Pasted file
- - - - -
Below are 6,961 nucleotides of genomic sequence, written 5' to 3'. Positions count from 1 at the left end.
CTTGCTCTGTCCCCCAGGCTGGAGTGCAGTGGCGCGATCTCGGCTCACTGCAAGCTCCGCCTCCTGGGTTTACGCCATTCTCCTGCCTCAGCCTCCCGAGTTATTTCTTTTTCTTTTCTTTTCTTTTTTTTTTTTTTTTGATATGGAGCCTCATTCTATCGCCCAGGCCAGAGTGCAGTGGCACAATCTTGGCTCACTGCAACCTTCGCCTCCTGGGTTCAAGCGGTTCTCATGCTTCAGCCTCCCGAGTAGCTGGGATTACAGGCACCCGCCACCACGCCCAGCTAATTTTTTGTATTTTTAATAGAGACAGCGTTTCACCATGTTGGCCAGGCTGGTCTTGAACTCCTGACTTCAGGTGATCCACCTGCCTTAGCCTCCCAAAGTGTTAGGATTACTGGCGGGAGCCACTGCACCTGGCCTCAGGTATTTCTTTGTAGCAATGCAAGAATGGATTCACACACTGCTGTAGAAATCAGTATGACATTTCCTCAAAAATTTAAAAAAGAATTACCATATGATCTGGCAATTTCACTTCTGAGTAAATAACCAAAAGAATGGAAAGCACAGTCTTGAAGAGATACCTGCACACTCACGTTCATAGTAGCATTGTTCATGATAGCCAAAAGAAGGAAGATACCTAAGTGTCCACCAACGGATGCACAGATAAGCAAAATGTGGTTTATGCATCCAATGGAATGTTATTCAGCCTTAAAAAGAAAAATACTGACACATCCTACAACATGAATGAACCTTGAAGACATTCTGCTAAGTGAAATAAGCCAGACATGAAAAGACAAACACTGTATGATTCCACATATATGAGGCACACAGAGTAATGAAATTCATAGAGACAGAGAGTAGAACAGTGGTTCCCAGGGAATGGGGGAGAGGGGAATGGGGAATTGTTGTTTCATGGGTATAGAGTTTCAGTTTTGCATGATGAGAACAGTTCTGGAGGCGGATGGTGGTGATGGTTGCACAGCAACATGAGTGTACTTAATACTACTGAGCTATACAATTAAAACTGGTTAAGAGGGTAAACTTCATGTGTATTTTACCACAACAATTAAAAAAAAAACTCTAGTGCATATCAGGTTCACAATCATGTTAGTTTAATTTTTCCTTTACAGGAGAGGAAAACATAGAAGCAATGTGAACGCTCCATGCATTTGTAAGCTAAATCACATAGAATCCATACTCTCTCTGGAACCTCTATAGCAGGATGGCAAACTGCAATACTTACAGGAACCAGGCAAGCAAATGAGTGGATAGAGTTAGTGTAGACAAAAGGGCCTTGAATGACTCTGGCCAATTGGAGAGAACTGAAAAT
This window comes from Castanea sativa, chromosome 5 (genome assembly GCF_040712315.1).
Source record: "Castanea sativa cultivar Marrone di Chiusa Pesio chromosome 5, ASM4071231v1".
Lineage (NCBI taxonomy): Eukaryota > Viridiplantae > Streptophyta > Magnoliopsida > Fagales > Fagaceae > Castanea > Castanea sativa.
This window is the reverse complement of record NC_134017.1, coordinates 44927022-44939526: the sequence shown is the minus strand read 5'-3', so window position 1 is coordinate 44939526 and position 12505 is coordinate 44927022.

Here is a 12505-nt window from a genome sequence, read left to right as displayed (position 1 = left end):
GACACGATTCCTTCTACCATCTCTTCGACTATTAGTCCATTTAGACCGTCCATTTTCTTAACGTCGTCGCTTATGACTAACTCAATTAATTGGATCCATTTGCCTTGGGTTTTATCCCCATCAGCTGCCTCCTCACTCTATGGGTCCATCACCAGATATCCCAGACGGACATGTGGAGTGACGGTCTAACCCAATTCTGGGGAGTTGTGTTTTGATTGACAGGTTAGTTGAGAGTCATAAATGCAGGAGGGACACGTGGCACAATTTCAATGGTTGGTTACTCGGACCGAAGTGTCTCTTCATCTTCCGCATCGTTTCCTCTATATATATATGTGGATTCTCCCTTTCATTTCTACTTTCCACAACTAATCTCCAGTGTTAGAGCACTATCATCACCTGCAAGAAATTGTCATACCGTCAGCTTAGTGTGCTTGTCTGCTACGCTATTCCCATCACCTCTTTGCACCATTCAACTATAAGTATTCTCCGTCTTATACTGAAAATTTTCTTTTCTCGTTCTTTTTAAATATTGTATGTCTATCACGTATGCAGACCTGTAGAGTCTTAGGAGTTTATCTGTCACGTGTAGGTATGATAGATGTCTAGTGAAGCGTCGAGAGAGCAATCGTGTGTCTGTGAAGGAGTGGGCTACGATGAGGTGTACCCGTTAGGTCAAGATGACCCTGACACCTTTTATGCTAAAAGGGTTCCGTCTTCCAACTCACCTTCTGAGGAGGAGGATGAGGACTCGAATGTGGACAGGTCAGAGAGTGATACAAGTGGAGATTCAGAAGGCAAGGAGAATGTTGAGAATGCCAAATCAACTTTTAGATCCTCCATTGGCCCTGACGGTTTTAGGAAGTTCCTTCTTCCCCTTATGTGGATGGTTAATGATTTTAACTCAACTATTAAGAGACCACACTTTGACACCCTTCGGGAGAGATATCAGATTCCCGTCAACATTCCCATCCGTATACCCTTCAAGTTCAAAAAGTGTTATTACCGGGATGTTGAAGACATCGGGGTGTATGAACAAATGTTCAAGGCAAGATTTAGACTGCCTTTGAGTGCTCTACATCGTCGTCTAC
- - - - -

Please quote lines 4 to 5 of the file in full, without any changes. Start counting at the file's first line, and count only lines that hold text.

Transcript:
Source record: "Castanea sativa cultivar Marrone di Chiusa Pesio chromosome 5, ASM4071231v1".
Lineage (NCBI taxonomy): Eukaryota > Viridiplantae > Streptophyta > Magnoliopsida > Fagales > Fagaceae > Castanea > Castanea sativa.